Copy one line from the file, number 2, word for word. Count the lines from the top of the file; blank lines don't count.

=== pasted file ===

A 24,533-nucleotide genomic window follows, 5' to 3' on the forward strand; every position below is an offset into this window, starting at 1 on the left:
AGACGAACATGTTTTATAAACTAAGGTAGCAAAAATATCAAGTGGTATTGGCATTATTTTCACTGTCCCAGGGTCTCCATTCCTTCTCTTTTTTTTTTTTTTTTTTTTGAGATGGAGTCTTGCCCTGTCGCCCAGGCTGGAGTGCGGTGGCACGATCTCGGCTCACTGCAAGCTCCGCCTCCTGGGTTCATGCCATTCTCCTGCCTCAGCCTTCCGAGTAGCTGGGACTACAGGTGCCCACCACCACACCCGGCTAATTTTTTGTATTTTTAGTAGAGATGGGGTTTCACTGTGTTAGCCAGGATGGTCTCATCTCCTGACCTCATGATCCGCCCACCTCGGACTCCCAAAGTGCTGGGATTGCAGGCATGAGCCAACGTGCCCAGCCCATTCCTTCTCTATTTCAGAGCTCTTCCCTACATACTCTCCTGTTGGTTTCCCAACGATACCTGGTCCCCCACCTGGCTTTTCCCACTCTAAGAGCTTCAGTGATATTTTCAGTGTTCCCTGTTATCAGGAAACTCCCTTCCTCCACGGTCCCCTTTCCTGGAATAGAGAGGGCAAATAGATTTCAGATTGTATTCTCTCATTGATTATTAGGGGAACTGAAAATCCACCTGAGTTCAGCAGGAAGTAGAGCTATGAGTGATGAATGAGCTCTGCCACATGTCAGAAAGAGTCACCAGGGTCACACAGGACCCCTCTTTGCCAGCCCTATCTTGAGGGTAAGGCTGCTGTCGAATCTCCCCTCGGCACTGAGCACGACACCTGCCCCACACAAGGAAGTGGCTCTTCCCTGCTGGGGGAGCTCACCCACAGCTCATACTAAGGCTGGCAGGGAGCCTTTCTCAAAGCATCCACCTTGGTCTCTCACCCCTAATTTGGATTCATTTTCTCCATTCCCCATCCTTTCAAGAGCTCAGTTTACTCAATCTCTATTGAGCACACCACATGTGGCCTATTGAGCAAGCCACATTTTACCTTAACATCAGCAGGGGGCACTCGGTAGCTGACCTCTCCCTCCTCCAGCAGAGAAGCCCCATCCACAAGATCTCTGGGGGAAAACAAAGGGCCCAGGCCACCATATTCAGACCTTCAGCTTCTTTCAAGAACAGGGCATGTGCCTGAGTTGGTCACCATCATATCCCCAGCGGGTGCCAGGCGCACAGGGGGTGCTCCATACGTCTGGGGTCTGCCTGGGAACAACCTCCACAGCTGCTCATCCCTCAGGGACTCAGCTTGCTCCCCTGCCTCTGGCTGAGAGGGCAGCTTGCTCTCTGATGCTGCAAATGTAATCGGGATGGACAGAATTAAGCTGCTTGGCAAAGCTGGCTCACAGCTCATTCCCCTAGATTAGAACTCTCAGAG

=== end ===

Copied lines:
AGACGAACATGTTTTATAAACTAAGGTAGCAAAAATATCAAGTGGTATTGGCATTATTTTCACTGTCCCAGGGTCTCCATTCCTTCTCTTTTTTTTTTTTTTTTTTTTGAGATGGAGTCTTGCCCTGTCGCCCAGGCTGGAGTGCGGTGGCACGATCTCGGCTCACTGCAAGCTCCGCCTCCTGGGTTCATGCCATTCTCCTGCCTCAGCCTTCCGAGTAGCTGGGACTACAGGTGCCCACCACCACACCCGGCTAATTTTTTGTATTTTTAGTAGAGATGGGGTTTCACTGTGTTAGCCAGGATGGTCTCATCTCCTGACCTCATGATCCGCCCACCTCGGACTCCCAAAGTGCTGGGATTGCAGGCATGAGCCAACGTGCCCAGCCCATTCCTTCTCTATTTCAGAGCTCTTCCCTACATACTCTCCTGTTGGTTTCCCAACGATACCTGGTCCCCCACCTGGCTTTTCCCACTCTAAGAGCTTCAGTGATATTTTCAGTGTTCCCTGTTATCAGGAAACTCCCTTCCTCCACGGTCCCCTTTCCTGGAATAGAGAGGGCAAATAGATTTCAGATTGTATTCTCTCATTGATTATTAGGGGAACTGAAAATCCACCTGAGTTCAGCAGGAAGTAGAGCTATGAGTGATGAATGAGCTCTGCCACATGTCAGAAAGAGTCACCAGGGTCACACAGGACCCCTCTTTGCCAGCCCTATCTTGAGGGTAAGGCTGCTGTCGAATCTCCCCTCGGCACTGAGCACGACACCTGCCCCACACAAGGAAGTGGCTCTTCCCTGCTGGGGGAGCTCACCCACAGCTCATACTAAGGCTGGCAGGGAGCCTTTCTCAAAGCATCCACCTTGGTCTCTCACCCCTAATTTGGATTCATTTTCTCCATTCCCCATCCTTTCAAGAGCTCAGTTTACTCAATCTCTATTGAGCACACCACATGTGGCCTATTGAGCAAGCCACATTTTACCTTAACATCAGCAGGGGGCACTCGGTAGCTGACCTCTCCCTCCTCCAGCAGAGAAGCCCCATCCACAAGATCTCTGGGGGAAAACAAAGGGCCCAGGCCACCATATTCAGACCTTCAGCTTCTTTCAAGAACAGGGCATGTGCCTGAGTTGGTCACCATCATATCCCCAGCGGGTGCCAGGCGCACAGGGGGTGCTCCATACGTCTGGGGTCTGCCTGGGAACAACCTCCACAGCTGCTCATCCCTCAGGGACTCAGCTTGCTCCCCTGCCTCTGGCTGAGAGGGCAGCTTGCTCTCTGATGCTGCAAATGTAATCGGGATGGACAGAATTAAGCTGCTTGGCAAAGCTGGCTCACAGCTCATTCCCCTAGATTAGAACTCTCAGAG